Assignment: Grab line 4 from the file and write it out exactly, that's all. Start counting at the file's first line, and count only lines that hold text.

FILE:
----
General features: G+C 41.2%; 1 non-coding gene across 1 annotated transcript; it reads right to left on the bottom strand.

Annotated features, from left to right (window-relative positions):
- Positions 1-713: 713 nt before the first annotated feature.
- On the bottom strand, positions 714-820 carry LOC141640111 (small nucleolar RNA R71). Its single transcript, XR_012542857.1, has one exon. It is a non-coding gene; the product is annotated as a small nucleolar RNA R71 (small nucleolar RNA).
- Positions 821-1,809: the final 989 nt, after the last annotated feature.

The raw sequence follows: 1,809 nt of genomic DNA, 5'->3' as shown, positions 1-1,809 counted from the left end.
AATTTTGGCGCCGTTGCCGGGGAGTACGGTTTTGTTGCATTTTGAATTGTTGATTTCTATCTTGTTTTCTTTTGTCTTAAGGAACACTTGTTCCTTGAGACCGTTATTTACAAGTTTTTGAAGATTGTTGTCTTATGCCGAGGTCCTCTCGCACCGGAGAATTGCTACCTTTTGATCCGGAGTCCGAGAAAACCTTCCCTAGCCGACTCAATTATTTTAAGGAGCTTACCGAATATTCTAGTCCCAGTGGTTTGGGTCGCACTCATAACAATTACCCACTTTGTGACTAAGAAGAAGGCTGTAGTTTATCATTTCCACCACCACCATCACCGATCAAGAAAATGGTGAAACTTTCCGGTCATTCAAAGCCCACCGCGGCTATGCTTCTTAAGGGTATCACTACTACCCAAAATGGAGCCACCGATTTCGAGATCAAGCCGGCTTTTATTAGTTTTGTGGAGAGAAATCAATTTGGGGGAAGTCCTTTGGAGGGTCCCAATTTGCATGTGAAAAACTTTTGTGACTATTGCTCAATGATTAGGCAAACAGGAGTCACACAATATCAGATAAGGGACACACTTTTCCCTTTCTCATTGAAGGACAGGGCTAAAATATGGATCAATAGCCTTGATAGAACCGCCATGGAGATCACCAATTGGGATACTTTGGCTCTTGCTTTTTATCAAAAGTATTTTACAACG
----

- On the bottom strand, positions 714-820 carry LOC141640111 (small nucleolar RNA R71). Its single transcript, XR_012542857.1, has one exon. It is a non-coding gene; the product is annotated as a small nucleolar RNA R71 (small nucleolar RNA).